Surrounding the shoulder joint is a group of tendons and muscles. Known as the rotator cuff, its function is to keep ball portion of your upper arm bone seated firmly within your shoulder socket. A torn rotator cuff can result in a dull aching in the affected shoulder. When you attempt to use your arm in a position away from your body, the pain might get worse.
Causes of a Torn Rotator Cuff
Simple things like falls can cause rotator cuff tears by dislocating your shoulder or even breaking a nearby bone. However, the more common causes of torn rotator cuffs include:
- Repetitive Use: Continual use of your shoulder, to the point of overuse
- Bone Spurs: These growths can eventually cause a partial or complete tear
- Blood Flow Decrease: A lack of blood flow to the area can make it easier to tear
Symptoms of a Torn Rotator Cuff
While some tears happen gradually, with pain that increases slowly over time but is treatable through pain relief medication, sudden tears can happen by way of an accident and will be accompanied by immediate, extreme pain. Common torn rotator cuff symptoms include:
- Shoulder weakness
- Pain or difficulty when raising your arm
- Shoulder pain that worsens at night or when at rest
- Popping and/or clicking sensations or sounds when moving your arm
How is a Torn Rotator Cuff Diagnosed?
The most basic test that your doctor will perform is a thorough physical examination. This will test for range of motion, tenderness, and overall strength of your arm. More advanced testing that may be used to confirm a diagnosis include:
Non-Surgical Treatments for a Torn Rotator Cuff
Typically, a torn rotator cuff is first treated with conservative measures that you can do at home, such as applying ice to the affected area and resting it. Physical therapy can help increase your flexibility and mobility. Your doctor may also recommend an arm sling to reduce unneeded movement.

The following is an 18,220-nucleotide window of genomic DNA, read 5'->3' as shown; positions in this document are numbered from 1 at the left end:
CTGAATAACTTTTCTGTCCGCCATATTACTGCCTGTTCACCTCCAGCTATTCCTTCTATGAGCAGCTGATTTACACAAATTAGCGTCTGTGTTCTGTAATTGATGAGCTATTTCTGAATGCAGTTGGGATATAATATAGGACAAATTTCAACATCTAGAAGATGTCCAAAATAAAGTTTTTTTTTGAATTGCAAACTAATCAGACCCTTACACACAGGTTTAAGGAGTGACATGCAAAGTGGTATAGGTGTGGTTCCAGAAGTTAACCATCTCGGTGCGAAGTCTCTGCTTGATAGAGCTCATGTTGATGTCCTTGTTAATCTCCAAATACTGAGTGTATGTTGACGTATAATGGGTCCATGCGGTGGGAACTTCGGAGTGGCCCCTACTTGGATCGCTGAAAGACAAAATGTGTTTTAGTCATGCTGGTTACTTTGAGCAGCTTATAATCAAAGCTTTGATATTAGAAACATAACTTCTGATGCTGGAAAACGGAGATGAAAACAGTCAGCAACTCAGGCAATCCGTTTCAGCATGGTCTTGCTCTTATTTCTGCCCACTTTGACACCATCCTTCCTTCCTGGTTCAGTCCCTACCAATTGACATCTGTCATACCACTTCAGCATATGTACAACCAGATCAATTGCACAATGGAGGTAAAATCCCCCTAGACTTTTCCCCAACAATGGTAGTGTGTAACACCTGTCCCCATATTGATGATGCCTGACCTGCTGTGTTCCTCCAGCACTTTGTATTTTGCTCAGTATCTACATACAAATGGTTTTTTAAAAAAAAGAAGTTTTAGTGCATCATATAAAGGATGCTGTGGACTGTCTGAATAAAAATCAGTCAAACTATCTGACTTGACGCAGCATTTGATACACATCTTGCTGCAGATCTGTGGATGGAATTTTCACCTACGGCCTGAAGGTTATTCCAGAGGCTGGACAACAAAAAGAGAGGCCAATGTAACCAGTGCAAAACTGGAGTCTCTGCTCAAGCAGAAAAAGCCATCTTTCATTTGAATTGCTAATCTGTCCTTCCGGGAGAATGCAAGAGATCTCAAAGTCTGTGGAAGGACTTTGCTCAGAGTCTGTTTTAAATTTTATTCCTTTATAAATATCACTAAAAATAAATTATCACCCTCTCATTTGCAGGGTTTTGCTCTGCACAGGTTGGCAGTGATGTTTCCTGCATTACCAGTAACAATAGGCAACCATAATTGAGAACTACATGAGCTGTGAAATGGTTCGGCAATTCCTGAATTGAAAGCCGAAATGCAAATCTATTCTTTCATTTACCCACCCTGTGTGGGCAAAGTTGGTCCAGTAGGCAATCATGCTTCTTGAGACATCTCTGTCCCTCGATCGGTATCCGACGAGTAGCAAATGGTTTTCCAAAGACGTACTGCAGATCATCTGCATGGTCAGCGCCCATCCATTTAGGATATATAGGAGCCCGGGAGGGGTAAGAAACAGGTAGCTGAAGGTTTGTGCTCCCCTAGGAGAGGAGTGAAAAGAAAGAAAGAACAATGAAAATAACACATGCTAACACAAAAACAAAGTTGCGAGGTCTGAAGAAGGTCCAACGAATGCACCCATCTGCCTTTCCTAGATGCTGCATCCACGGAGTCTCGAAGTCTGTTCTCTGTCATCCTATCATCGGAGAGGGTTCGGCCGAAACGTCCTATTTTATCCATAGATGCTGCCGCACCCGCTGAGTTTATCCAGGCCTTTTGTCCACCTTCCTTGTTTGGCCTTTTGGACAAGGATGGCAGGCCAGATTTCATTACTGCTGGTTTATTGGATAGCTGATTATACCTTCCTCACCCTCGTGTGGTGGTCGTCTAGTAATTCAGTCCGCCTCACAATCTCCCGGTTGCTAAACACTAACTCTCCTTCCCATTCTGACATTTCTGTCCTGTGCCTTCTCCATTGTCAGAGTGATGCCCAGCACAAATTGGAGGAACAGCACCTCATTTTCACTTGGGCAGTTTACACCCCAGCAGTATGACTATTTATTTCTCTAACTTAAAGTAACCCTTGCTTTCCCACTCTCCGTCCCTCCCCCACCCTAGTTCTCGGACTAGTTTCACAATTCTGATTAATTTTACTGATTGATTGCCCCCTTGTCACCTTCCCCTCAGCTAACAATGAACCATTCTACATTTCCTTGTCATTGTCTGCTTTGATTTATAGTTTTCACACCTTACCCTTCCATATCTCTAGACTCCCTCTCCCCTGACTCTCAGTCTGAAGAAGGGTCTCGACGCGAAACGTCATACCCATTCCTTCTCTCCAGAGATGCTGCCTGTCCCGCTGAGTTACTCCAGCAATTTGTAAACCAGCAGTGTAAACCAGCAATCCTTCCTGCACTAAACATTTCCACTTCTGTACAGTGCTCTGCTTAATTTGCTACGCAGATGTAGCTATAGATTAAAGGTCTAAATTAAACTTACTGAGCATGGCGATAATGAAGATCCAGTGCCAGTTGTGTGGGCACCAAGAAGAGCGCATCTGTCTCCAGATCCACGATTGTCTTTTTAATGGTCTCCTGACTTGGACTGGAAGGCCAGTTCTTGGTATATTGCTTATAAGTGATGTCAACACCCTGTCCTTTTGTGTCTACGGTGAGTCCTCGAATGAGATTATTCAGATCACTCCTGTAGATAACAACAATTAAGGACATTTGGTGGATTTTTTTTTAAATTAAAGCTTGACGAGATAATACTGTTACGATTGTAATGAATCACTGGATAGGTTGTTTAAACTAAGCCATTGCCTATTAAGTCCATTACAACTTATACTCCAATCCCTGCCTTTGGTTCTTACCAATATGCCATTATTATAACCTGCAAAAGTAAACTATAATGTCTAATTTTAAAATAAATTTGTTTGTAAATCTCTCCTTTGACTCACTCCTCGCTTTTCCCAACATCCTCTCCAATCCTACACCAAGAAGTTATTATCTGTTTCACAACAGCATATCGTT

If the pain is interfering with your normal activities, your sleep or with your ability to do physical therapy, your doctor might recommend that you have a steroid injection. Physical therapy is both a common treatment for a torn rotator cuff and a vital part of your recovery if you have surgery. Specific exercises tailored to the particular area of your rotator cuff injury can help increase flexibility and strength.
Surgical Treatments for a Torn Rotator Cuff
Surgery is another option for treating a rotator cuff injury. Depending on the cause of the condition and other factors, your doctor might recommend that you have surgery to repair the tendons or to replace the shoulder altogether. A tendon transfer might be required if the tendon too damaged to be repaired.
Typically, surgeries for a torn rotator cuff are performed arthroscopically, and you will be able to return home that same day in most cases. For extreme cases where the tear is not repairable, you may require total shoulder replacement or other more involved procedures.
How an Orthopedic Specialist Can Help
For the best outcome when you have a torn rotator cuff, turn to the specialist who have the experience and expertise to deliver excellent care to you. An orthopedic surgeon can help you regain the full use of your arm and address your pain.
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